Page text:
Don’t tell people that they scored a 1.618 on their performance scorecard. Aside from being particularly meaningless, numbers like this aren’t actionable. Use words to let a person know how they are doing.
Get in Touch with the Untouchables
Sometimes a person is valuable because of the way that they are and not necessarily for the things that they do. So many companies place value on getting things done quickly but a fast work pace isn’t the only thing that contributes to the overall success of a company. Identify who the relationship builders are in your organization. Those are the people that smooth out the conflicts, the ones that make people feel good working in the office. It is hard to put a price tag on how much this kind of work is worth but it is an essential function in work place productivity.
Get the Whole Story
You can use assessments and matrices to figure out if your employees are performing but getting the real story from the people that are directly affected by this person is really the way to get to the bottom of things. Make sure your measurements include some questions about how co-workers feel about the person being evaluated. Asking the right questions can give you some deep insight into the performance of the people who work for you.
Be an Olympic Judge
If you are trying to track performance and you are asking people to tell you how a person is doing, make sure to throw out the low score and the high score. Be aware that people tend to over rate their friends, or people that they like and underrate those that they don’t have an affinity to. Take the overly good and overly bad reviews that you might get and take them a little more lightly than the average opinion.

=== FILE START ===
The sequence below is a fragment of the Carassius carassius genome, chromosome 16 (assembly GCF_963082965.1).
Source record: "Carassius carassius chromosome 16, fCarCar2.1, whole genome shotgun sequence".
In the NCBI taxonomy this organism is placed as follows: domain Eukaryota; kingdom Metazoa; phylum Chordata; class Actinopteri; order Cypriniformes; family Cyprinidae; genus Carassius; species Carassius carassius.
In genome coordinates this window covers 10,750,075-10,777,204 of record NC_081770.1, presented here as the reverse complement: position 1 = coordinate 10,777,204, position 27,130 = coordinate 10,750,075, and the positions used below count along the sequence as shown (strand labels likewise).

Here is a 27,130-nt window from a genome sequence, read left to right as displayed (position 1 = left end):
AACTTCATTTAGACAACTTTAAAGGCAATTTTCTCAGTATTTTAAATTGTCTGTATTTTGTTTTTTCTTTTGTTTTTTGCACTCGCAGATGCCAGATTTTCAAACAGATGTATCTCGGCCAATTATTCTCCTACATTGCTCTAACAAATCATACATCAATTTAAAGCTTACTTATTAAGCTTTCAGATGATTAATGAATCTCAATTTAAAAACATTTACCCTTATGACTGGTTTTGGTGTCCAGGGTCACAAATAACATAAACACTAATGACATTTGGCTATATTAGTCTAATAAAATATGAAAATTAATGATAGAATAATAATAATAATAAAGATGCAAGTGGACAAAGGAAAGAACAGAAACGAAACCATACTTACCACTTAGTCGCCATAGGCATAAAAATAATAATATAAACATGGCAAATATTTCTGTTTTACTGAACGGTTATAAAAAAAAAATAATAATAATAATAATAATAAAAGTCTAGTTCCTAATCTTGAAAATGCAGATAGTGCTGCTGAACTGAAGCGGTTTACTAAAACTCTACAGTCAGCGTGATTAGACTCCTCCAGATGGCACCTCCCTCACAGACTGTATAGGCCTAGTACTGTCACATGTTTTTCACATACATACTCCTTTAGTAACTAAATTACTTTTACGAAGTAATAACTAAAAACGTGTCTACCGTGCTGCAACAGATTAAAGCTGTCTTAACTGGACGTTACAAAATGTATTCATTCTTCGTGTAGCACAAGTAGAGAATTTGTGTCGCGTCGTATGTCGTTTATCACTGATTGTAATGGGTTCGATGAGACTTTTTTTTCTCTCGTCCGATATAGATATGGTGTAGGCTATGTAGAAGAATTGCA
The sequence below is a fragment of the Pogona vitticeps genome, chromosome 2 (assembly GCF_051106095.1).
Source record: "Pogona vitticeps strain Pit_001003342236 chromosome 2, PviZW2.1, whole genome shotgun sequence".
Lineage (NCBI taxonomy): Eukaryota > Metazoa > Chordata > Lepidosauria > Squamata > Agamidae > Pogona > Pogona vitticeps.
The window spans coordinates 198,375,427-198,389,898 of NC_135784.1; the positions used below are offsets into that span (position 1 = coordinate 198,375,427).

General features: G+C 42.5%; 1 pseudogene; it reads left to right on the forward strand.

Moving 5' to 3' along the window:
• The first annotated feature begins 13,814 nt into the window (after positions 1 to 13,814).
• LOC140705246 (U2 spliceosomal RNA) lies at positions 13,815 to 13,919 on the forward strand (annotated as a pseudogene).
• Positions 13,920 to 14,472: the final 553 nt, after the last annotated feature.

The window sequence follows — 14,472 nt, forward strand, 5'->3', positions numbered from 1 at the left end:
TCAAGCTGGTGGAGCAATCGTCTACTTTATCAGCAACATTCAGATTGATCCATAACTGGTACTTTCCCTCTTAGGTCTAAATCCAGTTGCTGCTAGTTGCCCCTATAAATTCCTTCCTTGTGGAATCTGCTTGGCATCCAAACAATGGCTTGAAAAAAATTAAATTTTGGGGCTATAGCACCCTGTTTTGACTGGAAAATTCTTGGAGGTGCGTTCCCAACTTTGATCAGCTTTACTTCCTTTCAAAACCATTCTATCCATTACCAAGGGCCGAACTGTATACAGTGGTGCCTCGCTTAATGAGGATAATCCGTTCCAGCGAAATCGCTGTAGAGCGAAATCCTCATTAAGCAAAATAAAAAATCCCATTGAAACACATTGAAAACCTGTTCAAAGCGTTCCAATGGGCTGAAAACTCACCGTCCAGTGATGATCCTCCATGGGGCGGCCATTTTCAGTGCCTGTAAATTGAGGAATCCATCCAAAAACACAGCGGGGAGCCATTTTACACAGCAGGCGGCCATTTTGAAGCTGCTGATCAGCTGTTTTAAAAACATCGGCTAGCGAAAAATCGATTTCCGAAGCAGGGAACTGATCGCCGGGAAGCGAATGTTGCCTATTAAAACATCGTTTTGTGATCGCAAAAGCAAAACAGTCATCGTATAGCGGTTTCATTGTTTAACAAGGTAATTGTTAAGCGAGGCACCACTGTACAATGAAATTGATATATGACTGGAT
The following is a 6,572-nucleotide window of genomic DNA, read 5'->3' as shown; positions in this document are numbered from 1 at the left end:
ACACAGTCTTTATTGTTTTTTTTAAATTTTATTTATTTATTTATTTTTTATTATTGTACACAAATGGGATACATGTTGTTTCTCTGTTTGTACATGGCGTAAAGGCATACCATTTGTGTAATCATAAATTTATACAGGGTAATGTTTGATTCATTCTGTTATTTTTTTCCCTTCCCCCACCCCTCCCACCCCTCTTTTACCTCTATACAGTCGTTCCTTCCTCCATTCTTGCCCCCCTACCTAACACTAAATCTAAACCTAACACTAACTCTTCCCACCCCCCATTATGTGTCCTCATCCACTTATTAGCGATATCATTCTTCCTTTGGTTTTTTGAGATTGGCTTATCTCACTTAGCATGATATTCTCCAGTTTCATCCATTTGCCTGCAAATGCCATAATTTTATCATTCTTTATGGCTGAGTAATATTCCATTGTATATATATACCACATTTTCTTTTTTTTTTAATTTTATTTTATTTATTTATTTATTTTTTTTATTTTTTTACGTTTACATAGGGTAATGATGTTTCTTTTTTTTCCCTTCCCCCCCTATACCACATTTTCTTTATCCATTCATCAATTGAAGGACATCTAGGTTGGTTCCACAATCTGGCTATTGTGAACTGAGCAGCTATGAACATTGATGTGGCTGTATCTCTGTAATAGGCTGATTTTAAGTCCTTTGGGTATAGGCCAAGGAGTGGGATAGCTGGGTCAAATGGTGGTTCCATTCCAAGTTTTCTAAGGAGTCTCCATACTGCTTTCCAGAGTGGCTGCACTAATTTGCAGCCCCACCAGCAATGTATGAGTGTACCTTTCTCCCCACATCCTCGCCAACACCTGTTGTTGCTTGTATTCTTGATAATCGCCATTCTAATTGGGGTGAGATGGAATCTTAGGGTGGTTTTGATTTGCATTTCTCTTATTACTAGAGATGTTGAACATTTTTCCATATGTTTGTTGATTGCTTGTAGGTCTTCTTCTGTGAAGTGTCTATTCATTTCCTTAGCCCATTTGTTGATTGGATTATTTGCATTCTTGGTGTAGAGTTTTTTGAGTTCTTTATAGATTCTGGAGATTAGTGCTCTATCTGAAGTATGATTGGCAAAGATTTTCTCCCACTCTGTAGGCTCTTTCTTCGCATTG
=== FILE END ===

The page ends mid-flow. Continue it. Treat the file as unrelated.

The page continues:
Whatever method you decide to use to measure performance, make sure to keep your eyes and ears open for patterns. If people’s performances have slipped, that could be a sign that something big is going on in your organization. Avoid the tendency to blame and get to the bottom of things quickly. Declines in performance could signal shifts in the market, or lack of buy in to your company’s product line, marketing strategy, mission, vision or values.
Make sure the tone of your evaluation emphasizes cooperation and teamwork. When people feel that they are rewarded for the work that they do instead of the teamwork that they have contributed to, they will have the tendency to want to prove that they are better than others.
Measuring employee performance is a tough thing to do right. On the one hand you want to let people know how they are doing, but on the other, there are lots of things to measure to come up with a proper evaluation. Don’t let yourselves get caught up in the complexity trap. Be clear about what you want to measure and be clear about how you deliver the news. That way everyone will know where they stand.
Cheryl Stein is an Associate Certified Coach, a credential that is designated by the International Coach Federation. For more information, visit Stein Consulting and Coaching.
The Balanced Scorecard by Robert S. Kaplan and David P. Norton, 1996, Harvard Business School Press, Boston MA.
The Collaborative Work Systems Fieldbook. Bayerlin, McGee et. al, 2003, Jossey Bass, San Francisco, CA.